When I decided on making an enclosure, I only planned on putting one printer in it, but I thought why not make it bigger so I can put two inside. This makes sense as it means costs will be shared rather than making two enclosures.
I have renovated an old Creality CR10S, and that is much taller than my Ender 3 so the enclosure needed some thought. This machine has a bigger bed than my Ender 3 and it means I will be able to manufacture front panels for DIY control boxes and things like that out of ABS.
I decided to design an enclosure that ticked all of these boxes.
- I want to reduce drafts and increase ambient air temperature.
- I need adequate lighting inside the enclosure.
- I want to be able to monitor the temperature and humidity of the enclosure.
- I want to be able to extract warm air to maintain a constant temperature.
- I want to filter the extracted air to get rid of Styrene or any other chemical fumes.
- I want to store filament in the enclosure.
- I need to move the printer's electronics outside of the enclosure as they don't like too much heat.
- I want to mount the printer's controls outside the enclosure.
- I want to control each printer using Octoprint on a Raspberry Pi.
- I want it to look the mutts nuts - of course.
Now that is a tall order, and if I can pull it off (no pun intended), it should be very nice indeed and allow me to create some even kinkier creations.
Some of the things on the list I have already tackled. Such as controlling my printers with a Raspberry Pi and Octoprint, I already use this to control my prints.
While searching for solutions for the heat sensing and extraction requirements, I came across a fantastic project by a guy called Jure Korber. He has created an Arduino controlled environmental monitoring system for printer enclosures and to support him I have bought one of his PCB's and I will be using it on my enclosure.
Check out his amazing project on Thingiverse - Universal 3D Printer Smart Enclosure by JKSniper February 13, 2018
I will be able to monitor both the temperature and humidity in both the filament storage section and also the printer enclosure on a touch screen. So I can control the extraction fan through it too as well as some LED lighting. This will add that geeky WOW element to the enclosure as the printers are working.
This control panel appeals to the inner GeekGirl in me LOL
For moving the electronics for both printers outside the enclosure, I will be using some sort of plastic enclosure for them with a huge kick-ass fan to keep them cool.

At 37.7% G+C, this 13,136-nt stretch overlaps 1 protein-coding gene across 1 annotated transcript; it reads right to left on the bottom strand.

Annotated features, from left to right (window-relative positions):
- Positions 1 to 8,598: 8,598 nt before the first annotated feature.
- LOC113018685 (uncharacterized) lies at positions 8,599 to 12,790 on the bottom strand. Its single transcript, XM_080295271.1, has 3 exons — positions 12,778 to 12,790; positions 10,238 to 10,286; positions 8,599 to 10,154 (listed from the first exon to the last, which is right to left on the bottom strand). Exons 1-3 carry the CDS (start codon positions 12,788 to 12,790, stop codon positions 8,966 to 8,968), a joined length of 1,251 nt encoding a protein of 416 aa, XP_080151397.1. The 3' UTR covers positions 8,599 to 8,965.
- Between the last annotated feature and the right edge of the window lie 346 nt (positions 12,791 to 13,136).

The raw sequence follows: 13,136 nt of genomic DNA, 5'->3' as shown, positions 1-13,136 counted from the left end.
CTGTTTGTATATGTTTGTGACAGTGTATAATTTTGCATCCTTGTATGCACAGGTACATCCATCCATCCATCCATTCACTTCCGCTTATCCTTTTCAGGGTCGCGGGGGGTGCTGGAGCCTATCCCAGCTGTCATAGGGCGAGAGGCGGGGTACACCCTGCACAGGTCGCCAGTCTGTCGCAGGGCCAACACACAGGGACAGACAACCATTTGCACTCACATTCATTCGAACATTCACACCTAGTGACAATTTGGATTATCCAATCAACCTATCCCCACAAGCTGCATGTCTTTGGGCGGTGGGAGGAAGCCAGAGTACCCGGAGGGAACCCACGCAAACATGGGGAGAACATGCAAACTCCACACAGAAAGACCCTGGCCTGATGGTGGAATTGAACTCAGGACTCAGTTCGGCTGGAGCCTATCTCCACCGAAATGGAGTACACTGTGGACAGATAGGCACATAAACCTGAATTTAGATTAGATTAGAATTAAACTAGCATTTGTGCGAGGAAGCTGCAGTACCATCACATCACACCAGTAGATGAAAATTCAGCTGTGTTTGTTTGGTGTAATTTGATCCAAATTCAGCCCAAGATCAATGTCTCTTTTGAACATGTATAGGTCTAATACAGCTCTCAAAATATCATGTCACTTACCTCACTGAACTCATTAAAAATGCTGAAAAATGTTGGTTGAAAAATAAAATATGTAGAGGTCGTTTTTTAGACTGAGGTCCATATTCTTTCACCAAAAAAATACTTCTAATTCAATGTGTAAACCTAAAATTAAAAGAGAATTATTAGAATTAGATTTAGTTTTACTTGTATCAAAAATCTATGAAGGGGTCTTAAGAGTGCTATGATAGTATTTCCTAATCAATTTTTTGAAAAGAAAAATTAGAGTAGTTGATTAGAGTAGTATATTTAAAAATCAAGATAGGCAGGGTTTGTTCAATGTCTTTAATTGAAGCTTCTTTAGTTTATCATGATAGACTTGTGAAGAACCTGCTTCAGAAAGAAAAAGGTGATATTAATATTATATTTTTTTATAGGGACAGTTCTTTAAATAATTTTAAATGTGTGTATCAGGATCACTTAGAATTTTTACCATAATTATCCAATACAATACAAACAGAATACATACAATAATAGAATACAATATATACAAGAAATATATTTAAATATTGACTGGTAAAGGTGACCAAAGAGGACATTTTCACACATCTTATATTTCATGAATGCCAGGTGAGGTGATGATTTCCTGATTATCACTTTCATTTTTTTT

I think I have the project sorted in my head and I am acquiring all the bits and bobs I need to create it but I am going to wait until I move into my new office before putting it all together. I'd hate to build it then have to take it apart again to move it, so I need to be patient - not something I am good at.
Well, the bits and bobs keep arriving for the enclosure build. I now have the PWM fans which will be used to vent air from the enclosure if it gets too warm and also to cool both printers motherboards and power supplies.
I was most excited when a package was pushed through the letterbox by the postie this morning as I was eating my breakfast. It was the Smart 3D Enclosure Mainboard, and it is fantastic. The quality of the board itself and the components are first class. The soldering on the back is perfect. I love the fact that all of the connections are named front and back on the board.
I took a moment to burn the operating program into the Arduino Nano after editing some of the variables in it to my liking, and that went smoothly. I then fitted it to the board, and it looks great.
Jure has done a brilliant job with the design of the mainboard and the complete package. When you buy one you get build notes, instructions, build photos and everything you need to get started including a very detailed bill of materials.
Anyway, here is a pic of the Arduino Nano and the mainboard itself for your delight.
Image showing the main board for the control system
Today I start sawing wood for the enclosure shelf, and I begin to mock up the build. I can't screw everything down tight as I am moving offices in just over a week so the final assembly will have to wait until them. I will take the time between now and then to ponder cable routes and how I am going to mount the hardware.
This project went on hold for a while as I have just moved offices and I couldn't assemble the enclosure as it would have been a waste of time as I would have had to strip it down again for the move. Well, I am now settled into my new office (I still have a bit of tidying to do though) and so today I put in some work on the enclosure. I assembled the main frame and built the shelf for the material store at the top of the enclosure. It is looking great, the next step will be to add insulation to the print bay and the runners for the sliding doors.
It is a big boy that will swallow a Creality CR-10S and an Ender 3 side by side. Here is a pic of the build so far.
Image showing the assembled enclosure with the top shelf added
So today I wired up the enclosure controller to one of the heat and humidity sensors, a section of LED lighting and the screen to power it up and check the system works. I am delighted with the look and functions on the screen. All of the controls can be accessed through the touch screen and it is animated for things like the fan RPM. It looks pretty cool so now I need to install it into the enclosure and 3D print an box and mount for the screen.
Check out @JoannesReviews, she is making a DIY 3D printer enclosure with some pretty cool features.
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Image showing enclosure control system